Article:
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Lateral stability of the joint

The lateral stability of the thumb metacarpophalangeal joint is particularly important in the thumb-index pinch. This articular stability is conditioned by the integrity of the lateral ligaments: the medial lateral ligament (located on the index side)
whose traumatic damage is the most frequent (9 cases out of 10) and the external lateral ligament.

The term "sprain" includes all ligamentous structure injuries, from a simple stretch to a complete rupture (severe sprain) of the lateral ligament of the thumb metacarpophalangeal joint.

Lesion mechanism

Sprains of the medial collateral ligament occur as a result of a trauma that suddenly pushes the thumb outwards. It is an extremely frequent pathology, most often occurring in the context of a sports accident, particularly in the context of a ski fall (either the thumb falls into the snow with the rest of the body, which continues to slide, or the thumb turns over and gets stuck in the ski pole strap). Ball sports can produce similar pictures.

What are the clinical signs of a severe thumb sprain?

The thumb is painful, often very painful, but often with minimal swelling.

The patient must be made aware that there is no correlation between the importance of the pain and the severity of the sprain. Indeed, a very painful thumb may correspond to a simple ligament stretching lesion, conversely, a moderate pain may be associated with a complete rupture of the medial collateral ligament. The diagnosis of severity must be a specialized diagnosis that will be made after a comparative examination of the laxity of the two metacarpophalangeal joints. Clear lateral instability on clinical testing indicates ligament rupture and requires surgical repair of the medial collateral ligament. In fact, unlike the lateral collateral ligament, which heals on its own after a traumatic rupture, the medial collateral ligament has a particular anatomical configuration that prevents it from reattaching itself to the base of the phalanx once it has been torn. This particularity is called the Stenner effect.

What additional tests are useful for diagnosis?

Standard radiography is essential to rule out an associated fracture-arachment

In case of diagnostic hesitation, especially in hyperlax individuals, standard stress radiographs (in a forced position reproducing the initial mechanism of the trauma) are performed to confirm that lateral laxity is not increased on the traumatized side.

Ultrasound is not performed routinely. It will only be done in case of diagnostic doubt.

What is the treatment?

It is conditioned by the degree of severity of the sprain.

Mild sprains (simple ligament stretching) and moderate sprains (partial rupture of the medial collateral ligament) are treated with a custom-made thermoformed orthosis that immobilizes the metacarpophalangeal joint of the thumb and leaves the wrist free, respectively for seven-ten days and three weeks. An adapted rehabilitation is associated with it.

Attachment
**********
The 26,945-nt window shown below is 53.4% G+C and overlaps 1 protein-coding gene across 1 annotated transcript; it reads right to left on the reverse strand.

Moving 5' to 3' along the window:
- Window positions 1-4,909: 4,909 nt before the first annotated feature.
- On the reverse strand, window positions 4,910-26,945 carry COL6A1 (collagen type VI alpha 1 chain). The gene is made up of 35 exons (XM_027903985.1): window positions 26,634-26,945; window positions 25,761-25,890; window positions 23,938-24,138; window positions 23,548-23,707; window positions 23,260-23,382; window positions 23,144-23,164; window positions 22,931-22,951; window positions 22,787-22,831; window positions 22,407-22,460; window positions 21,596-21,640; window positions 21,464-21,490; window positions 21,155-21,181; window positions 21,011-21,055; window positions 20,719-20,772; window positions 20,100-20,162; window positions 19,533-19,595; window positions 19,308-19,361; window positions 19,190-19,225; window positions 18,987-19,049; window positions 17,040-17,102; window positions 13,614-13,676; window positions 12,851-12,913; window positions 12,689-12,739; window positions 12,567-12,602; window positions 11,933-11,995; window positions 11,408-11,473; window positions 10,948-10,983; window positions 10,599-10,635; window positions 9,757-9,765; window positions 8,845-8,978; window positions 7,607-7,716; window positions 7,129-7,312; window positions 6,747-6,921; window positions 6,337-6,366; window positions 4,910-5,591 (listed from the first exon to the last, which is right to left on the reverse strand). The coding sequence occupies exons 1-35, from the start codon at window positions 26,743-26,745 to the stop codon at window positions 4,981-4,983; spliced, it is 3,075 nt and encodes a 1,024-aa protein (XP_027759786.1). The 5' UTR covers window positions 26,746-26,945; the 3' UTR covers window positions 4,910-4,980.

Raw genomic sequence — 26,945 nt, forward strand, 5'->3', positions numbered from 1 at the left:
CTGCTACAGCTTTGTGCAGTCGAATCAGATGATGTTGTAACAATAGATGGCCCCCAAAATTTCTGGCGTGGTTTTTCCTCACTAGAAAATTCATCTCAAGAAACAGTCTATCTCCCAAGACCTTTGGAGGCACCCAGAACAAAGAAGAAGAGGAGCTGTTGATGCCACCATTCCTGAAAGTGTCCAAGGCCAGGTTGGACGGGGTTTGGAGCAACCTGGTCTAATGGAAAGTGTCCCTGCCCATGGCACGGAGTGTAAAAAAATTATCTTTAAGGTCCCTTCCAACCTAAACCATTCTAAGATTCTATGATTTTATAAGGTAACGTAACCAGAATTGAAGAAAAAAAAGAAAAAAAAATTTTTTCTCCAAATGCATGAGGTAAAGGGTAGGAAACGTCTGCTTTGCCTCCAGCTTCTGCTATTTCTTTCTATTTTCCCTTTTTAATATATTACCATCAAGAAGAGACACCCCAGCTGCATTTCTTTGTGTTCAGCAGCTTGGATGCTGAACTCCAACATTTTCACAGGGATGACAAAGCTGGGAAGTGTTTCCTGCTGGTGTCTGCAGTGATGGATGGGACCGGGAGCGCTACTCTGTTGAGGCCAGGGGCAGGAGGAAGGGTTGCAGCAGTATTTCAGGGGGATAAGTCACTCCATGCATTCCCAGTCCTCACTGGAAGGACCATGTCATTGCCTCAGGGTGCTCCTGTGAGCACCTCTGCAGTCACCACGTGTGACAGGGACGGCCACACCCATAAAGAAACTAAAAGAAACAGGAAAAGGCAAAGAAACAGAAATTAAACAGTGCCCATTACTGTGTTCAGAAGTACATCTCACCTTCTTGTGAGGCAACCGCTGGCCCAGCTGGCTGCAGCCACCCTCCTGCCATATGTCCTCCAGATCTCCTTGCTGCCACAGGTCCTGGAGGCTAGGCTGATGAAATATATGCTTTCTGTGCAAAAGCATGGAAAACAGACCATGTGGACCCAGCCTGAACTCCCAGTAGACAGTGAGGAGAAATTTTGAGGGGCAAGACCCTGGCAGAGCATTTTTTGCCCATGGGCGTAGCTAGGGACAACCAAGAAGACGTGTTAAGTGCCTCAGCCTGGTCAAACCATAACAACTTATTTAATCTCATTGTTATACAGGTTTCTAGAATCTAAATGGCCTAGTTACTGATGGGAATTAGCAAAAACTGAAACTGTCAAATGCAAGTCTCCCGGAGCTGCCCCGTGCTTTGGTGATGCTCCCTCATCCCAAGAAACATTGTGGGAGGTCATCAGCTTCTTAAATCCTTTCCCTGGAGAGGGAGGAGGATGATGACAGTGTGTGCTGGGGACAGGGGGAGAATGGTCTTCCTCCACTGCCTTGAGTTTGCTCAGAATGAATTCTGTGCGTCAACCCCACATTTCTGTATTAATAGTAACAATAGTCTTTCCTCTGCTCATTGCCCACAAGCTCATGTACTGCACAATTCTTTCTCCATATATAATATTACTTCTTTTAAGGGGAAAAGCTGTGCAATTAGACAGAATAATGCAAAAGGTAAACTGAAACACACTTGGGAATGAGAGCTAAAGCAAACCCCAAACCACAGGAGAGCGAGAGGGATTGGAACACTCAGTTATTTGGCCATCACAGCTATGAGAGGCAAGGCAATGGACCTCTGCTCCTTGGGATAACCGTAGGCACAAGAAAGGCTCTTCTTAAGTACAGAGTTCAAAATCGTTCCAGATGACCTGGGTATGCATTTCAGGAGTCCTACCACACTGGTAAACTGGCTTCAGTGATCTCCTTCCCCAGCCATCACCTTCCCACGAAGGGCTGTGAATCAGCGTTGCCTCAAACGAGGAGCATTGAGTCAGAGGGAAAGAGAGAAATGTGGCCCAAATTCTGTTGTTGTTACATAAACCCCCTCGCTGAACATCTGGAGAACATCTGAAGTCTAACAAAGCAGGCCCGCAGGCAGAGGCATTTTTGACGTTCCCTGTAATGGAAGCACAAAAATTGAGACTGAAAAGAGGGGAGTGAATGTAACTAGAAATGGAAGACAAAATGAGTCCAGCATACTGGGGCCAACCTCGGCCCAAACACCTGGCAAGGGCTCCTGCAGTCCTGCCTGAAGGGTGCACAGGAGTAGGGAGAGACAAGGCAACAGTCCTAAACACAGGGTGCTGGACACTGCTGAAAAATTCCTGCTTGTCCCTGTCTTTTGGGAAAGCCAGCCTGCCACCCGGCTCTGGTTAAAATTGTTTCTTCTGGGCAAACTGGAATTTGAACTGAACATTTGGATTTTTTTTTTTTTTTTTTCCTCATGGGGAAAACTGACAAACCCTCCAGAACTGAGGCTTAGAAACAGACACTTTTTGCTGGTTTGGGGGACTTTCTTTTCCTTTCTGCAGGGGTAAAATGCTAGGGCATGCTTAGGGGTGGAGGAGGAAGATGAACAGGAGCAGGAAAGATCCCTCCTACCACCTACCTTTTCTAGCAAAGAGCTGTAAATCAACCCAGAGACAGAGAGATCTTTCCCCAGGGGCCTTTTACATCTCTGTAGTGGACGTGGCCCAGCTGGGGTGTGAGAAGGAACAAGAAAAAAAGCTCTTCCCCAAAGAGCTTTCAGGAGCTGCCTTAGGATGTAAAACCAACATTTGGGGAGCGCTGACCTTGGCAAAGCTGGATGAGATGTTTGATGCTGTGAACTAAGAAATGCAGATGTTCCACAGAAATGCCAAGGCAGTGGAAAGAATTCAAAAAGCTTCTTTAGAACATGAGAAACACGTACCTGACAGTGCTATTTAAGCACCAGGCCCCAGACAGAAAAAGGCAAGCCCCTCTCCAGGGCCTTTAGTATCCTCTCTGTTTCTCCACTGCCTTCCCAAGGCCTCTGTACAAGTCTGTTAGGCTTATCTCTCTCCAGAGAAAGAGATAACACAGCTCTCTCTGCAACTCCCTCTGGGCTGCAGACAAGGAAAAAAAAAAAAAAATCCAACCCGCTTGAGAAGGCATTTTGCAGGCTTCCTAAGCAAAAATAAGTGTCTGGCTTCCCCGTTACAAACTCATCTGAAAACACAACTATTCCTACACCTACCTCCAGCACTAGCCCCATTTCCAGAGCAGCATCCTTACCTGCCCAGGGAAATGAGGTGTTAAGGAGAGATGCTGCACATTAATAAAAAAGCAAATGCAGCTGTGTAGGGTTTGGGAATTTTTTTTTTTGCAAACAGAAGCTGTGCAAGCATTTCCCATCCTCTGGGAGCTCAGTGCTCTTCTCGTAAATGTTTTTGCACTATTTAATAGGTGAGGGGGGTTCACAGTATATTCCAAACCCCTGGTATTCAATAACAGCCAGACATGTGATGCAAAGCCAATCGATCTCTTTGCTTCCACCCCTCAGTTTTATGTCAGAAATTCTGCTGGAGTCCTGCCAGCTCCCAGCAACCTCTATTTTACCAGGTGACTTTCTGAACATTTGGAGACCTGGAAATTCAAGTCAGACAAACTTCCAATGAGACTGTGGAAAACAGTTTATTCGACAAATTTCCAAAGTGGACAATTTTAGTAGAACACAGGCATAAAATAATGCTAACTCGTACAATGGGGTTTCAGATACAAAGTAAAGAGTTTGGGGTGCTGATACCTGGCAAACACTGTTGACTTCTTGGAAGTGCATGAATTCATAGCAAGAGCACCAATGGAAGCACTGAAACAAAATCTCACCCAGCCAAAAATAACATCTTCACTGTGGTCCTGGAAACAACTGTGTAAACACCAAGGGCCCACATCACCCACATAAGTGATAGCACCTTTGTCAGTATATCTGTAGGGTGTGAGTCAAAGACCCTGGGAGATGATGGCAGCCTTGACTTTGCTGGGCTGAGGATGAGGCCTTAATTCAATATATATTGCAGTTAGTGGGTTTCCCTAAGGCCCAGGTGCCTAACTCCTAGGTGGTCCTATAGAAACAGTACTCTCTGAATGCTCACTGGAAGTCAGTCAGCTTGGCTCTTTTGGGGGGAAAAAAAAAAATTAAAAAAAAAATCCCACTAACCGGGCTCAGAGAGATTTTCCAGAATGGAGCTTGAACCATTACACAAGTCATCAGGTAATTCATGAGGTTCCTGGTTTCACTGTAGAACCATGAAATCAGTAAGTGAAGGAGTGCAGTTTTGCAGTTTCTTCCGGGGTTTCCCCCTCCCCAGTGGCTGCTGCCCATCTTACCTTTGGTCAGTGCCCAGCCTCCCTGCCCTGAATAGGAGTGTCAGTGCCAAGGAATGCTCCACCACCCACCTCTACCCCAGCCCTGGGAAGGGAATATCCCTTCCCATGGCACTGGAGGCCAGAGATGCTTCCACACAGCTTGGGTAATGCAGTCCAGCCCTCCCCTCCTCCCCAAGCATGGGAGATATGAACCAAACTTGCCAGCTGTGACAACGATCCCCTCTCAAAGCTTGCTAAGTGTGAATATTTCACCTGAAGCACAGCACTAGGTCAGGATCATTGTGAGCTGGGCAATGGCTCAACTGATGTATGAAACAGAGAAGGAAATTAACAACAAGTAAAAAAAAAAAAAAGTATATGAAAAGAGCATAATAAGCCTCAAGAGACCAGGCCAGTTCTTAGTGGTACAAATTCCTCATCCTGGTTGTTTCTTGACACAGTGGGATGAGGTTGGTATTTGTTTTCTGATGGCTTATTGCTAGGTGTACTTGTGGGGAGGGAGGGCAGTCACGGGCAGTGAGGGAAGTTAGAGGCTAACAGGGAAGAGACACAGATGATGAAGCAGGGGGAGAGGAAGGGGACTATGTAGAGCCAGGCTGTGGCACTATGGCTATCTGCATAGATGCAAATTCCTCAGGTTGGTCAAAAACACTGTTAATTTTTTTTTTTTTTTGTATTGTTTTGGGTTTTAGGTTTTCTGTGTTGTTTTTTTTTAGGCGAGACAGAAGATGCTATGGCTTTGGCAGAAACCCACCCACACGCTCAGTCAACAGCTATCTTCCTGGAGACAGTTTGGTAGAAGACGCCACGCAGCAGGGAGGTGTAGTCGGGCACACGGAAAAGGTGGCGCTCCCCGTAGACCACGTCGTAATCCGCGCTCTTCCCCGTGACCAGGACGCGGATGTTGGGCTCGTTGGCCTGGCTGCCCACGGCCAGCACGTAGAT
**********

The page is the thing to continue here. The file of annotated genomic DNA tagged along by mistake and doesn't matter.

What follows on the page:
On the other hand, in the case of a severe sprain (complete rupture of the medial collateral ligament), the treatment will systematically be surgical. This is not an absolute emergency. The ligament suture can be performed within ten days after the trauma without technical difficulty. Beyond that, the risk of ligament retraction may make surgical repair more difficult or impossible. It will be necessary to resort to a slightly more complicated procedure (ligamentoplasty).

The operation is performed under loco-regional anesthesia (only the operated limb is asleep), in ambulatory mode (the patient does not sleep in the clinic).

Post-operatively, a six-week immobilization of the thumb will be necessary. Specific re-education sessions will be necessary after this immobilization phase in order to regain flexibility and mobility of the thumb column.

Heavy sports or professional activities (manual or forceful work) will be forbidden for three months. The resumption of sports will be done with strapping at the beginning.

It can take up to six months for the pain to disappear after surgery or in some cases it can persist as rheumatic pain (discomfort in wet weather).

It should be noted that the injured joint remains permanently swollen: in fact, the ligament scar is thicker than the initial ligament giving the thumb a swollen appearance.


What are the risks of not recognizing a severe thumb metacarpophalangeal joint sprain?

Unfortunately, this is a very frequent occurrence. Many patients, who have had a serious undiagnosed sprain that they themselves do not necessarily remember, consult in the medium or long term because of the onset of disabling pain on a daily basis. Indeed, at first, the pain faded after the initial trauma and the patients adapted to their joint instability (linked to the non-repair of the medial collateral ligament). This instability will result in a loss of strength and often the sensation that their thumb tends to "leak" when gripping with the thumb-index clamp. Progressively, the patient will experience pain related to premature wear of the joint (appearance of arthrosis). This osteoarthritis occurs more rapidly in the thumb because it is the most used finger of the hand and because it is a joint that functions in areas of significant mobility.